UVA1 Light for Scleroderma and Similar Conditions

This study has been terminated.
Sponsor:
Information provided by (Responsible Party):
University of Michigan
ClinicalTrials.gov Identifier:
NCT00476697
First received: May 18, 2007
Last updated: October 3, 2011
Last verified: October 2011

May 18, 2007
October 3, 2011
January 1997
May 2011   (final data collection date for primary outcome measure)
Measurement of plaque thickness, increase in mobility, plaque hardness [ Time Frame: 16 weeks ] [ Designated as safety issue: No ]
Measurement of plaque thickness, increase in mobility, plaque hardness [ Time Frame: 16 weeks ]
Complete list of historical versions of study NCT00476697 on ClinicalTrials.gov Archive Site
Analysis of collagen levels, mmp induction [ Time Frame: 16 weeks ] [ Designated as safety issue: No ]
Analysis of collagen levels, mmp induction [ Time Frame: 16 weeks ]
Not Provided
Not Provided
 
UVA1 Light for Scleroderma and Similar Conditions
The Effectiveness of UVA1 Irradiation in the Treatment of Skin Conditions With Altered Dermal Matrix: An Open Pilot Study

The purpose of this investigation is to evaluate the effectiveness of high-dose UVA1 irradiation in the treatment of fibrosing conditions of the skin, e.g., keloid (a thick scar from growth of fibrous tissue), scleroderma (deposits of fibrous tissue in the skin) and acne keloidalis nuchae (keloids on the back of the neck or hairline) old burn scars, granuloma annulare or other similar skin conditions. This UVA1 dosing schedule has been used successfully in Germany for various skin diseases, such as the above mentioned scleroderma.

Ultraviolet rays from the sun that reach the earth surface are divided into shorter wavelength, hence high energy, UVB (290-320nm) and longer wavelength, hence low energy UVA (320-400nm). The wavelengths of light that cause sunburn and are associated with skin cancer causation is the high energy UVB. UVA wavelengths can be further divided into relatively shorter wavelength, hence higher energy UVA2 (320-340nm) and longer wavelength, lower energy UVA1 (340-400nm). Phototherapy light boxes used in our clinic for the treatment of psoriasis, atopic dermatitis, and pruritus, as well as those used in tanning salons emit both UVB and UVA wavelengths of light. The advantages of using UVA1 light source in the treatment of skin conditions are 1) lack of skin cancer and sunburn causing rays (UVB) and 2) as a consequence, the ability to treat patients more safely and longer.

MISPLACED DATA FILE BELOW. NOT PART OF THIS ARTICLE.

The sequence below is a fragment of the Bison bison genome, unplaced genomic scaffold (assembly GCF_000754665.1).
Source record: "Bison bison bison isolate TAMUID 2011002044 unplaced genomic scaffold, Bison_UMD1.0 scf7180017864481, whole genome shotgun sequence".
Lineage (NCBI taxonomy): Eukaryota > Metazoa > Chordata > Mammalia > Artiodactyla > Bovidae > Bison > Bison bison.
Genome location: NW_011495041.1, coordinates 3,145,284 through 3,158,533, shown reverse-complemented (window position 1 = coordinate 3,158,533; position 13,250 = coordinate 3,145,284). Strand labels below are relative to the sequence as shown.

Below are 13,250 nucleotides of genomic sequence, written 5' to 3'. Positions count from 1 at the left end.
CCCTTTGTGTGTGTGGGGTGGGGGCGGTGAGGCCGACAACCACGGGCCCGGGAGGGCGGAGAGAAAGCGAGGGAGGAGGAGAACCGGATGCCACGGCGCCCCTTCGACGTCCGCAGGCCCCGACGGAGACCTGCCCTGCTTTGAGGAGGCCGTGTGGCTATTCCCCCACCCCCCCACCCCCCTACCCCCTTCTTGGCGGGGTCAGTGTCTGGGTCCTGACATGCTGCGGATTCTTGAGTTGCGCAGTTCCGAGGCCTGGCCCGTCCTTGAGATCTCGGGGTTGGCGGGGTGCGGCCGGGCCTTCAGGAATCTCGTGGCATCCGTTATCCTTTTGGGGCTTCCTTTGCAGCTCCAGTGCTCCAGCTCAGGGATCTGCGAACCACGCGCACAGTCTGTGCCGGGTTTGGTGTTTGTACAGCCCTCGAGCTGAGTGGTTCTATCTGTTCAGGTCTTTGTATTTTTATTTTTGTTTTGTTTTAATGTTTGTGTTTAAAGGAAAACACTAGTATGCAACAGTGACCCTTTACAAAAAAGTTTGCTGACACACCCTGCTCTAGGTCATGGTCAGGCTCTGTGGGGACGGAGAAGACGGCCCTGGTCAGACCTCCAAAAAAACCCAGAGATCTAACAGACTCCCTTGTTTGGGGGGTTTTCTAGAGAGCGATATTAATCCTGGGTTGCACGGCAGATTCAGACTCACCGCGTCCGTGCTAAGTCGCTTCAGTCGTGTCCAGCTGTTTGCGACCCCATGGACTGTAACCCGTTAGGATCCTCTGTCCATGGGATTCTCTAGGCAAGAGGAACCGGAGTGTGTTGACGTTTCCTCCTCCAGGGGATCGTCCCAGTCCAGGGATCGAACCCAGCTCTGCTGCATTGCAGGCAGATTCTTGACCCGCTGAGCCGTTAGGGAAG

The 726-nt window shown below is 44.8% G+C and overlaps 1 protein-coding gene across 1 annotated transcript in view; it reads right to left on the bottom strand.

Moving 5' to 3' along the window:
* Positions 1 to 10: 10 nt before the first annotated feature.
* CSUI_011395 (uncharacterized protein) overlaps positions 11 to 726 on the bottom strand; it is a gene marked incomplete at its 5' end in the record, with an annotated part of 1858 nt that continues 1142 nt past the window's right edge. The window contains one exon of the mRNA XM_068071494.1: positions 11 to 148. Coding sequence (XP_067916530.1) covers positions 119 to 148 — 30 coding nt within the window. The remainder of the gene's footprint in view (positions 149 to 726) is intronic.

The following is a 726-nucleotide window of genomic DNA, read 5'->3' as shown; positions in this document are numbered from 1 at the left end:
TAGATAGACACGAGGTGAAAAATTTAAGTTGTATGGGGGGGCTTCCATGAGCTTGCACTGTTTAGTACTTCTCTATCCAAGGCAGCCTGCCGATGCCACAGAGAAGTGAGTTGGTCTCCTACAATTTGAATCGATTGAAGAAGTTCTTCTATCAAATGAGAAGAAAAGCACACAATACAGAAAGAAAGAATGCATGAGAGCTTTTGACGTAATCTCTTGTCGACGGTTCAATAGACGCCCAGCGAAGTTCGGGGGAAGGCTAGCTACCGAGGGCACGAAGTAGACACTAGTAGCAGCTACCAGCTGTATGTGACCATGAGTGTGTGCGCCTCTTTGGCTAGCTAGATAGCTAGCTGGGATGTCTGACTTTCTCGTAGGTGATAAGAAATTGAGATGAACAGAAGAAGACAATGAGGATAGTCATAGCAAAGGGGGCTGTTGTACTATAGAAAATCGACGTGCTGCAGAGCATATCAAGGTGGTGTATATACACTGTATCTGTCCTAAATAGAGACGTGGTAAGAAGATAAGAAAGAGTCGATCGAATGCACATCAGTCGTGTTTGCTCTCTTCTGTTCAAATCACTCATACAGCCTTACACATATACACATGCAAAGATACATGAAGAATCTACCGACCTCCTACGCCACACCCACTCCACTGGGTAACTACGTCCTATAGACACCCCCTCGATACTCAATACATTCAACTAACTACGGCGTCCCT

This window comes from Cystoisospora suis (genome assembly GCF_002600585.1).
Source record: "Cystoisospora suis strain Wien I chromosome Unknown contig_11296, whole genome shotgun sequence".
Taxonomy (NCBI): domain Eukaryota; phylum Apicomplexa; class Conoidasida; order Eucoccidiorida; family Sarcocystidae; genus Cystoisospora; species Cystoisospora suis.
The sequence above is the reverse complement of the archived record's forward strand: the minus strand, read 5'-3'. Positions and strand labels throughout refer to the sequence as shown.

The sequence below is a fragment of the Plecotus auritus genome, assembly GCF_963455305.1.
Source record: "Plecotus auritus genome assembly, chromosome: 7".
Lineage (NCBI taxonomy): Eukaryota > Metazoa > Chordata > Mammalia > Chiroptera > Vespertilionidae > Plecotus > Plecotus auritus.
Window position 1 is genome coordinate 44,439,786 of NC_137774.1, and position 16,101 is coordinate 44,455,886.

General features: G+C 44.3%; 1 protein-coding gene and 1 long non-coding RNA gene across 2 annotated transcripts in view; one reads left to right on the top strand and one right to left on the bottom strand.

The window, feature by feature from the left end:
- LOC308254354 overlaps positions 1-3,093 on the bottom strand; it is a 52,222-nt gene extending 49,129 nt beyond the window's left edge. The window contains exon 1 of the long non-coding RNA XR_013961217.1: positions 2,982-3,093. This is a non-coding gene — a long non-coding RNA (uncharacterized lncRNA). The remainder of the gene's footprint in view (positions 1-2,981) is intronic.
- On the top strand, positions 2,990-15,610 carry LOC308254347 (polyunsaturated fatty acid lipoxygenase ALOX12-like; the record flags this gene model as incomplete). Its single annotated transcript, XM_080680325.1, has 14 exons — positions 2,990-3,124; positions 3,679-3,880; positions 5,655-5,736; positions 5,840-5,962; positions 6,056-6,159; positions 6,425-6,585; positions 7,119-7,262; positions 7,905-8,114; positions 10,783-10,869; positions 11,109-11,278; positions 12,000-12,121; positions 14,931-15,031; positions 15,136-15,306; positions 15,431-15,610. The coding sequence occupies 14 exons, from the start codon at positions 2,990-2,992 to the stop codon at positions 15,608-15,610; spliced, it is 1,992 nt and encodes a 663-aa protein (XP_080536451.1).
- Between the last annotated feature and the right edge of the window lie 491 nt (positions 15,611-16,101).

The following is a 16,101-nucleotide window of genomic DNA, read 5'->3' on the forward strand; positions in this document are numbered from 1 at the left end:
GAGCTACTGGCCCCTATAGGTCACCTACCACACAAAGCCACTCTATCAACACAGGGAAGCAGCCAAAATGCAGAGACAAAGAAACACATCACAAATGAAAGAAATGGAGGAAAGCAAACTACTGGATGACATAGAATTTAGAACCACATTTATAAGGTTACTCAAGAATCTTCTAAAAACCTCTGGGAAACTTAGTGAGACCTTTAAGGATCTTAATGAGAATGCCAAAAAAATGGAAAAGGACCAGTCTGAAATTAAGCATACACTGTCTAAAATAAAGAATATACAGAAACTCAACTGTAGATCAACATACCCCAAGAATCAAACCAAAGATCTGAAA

Keloid, scleroderma, acne keloidalis nuchae, and burn scars are all characterized by collagenous thickening of the skin resulting in superficial and deep cutaneous sclerosis. Treatments for these disabling conditions are inadequate at present. Recently, in non-controlled studies, UVA1 was shown to induce improvement in patients with scleroderma, granuloma annulare and urticaria pigmentosa (1-3). The mode of action of UVA1 treatment is not completely understood, however, local immuno-modulation appears to be important (4). UVA1 has also been shown to stimulate collagenase activity in a dose dependent manner in the dermis (5,6). We postulate, therefore, that UVA1 in appropriate doses can improve these fibrosing skin conditions safely through collagenase-mediated removal of excess dermal collagen.

Based on the result of this pilot study, a formal controlled clinical investigation is planned.

Interventional
Not Provided
Allocation: Non-Randomized
Endpoint Classification: Safety/Efficacy Study
Intervention Model: Single Group Assignment
Masking: Open Label
Primary Purpose: Treatment
  • Keloid
  • Scleroderma
  • Scars
  • Granuloma Annulare
  • Acne Keloidalis Nuchae
Device: German manufactured UVA1 emitting light system
The dose and scheduling of irradiation is as follows: Up to 130J/cm2 from a UVA1 Sellamed irradiation device with irradiations up to 5 times per week.
Not Provided
Not Provided

*   Includes publications given by the data provider as well as publications identified by ClinicalTrials.gov Identifier (NCT Number) in Medline.
 
Terminated
50
May 2011
May 2011   (final data collection date for primary outcome measure)

Inclusion Criteria:

  • Age: 10-80 years
  • Clinical diagnosis of keloid (or hypertrophic scar), scleroderma, acne keloidalis nuchae, old burn scars, granuloma annulare, and other related conditions associated with altered dermal matrix.
  • No disease states or physical conditions which would impair evaluation of the test site.
  • Willing and able to receive UVA1 as directed in the protocol, make evaluation visits, and follow protocol restrictions.
  • Signed, written, witnessed, informed consent form.
  • Must live within driving distance of Ann Arbor, Michigan.

Exclusion Criteria:

  • History of photosensitivity.
  • Pregnant or nursing women.
  • Systemic therapy for the fibrosing skin condition within 30 days prior to study enrollment.
  • Involved in an investigational study within the previous 4 weeks.
Both
10 Years to 80 Years
No
Contact information is only displayed when the study is recruiting subjects
United States
 
NCT00476697
Derm 364
No
University of Michigan
University of Michigan
Not Provided
Principal Investigator: Sewon Kang, MD University of Michigan hospital
University of Michigan
October 2011

ICMJE     Data element required by the International Committee of Medical Journal Editors and the World Health Organization ICTRP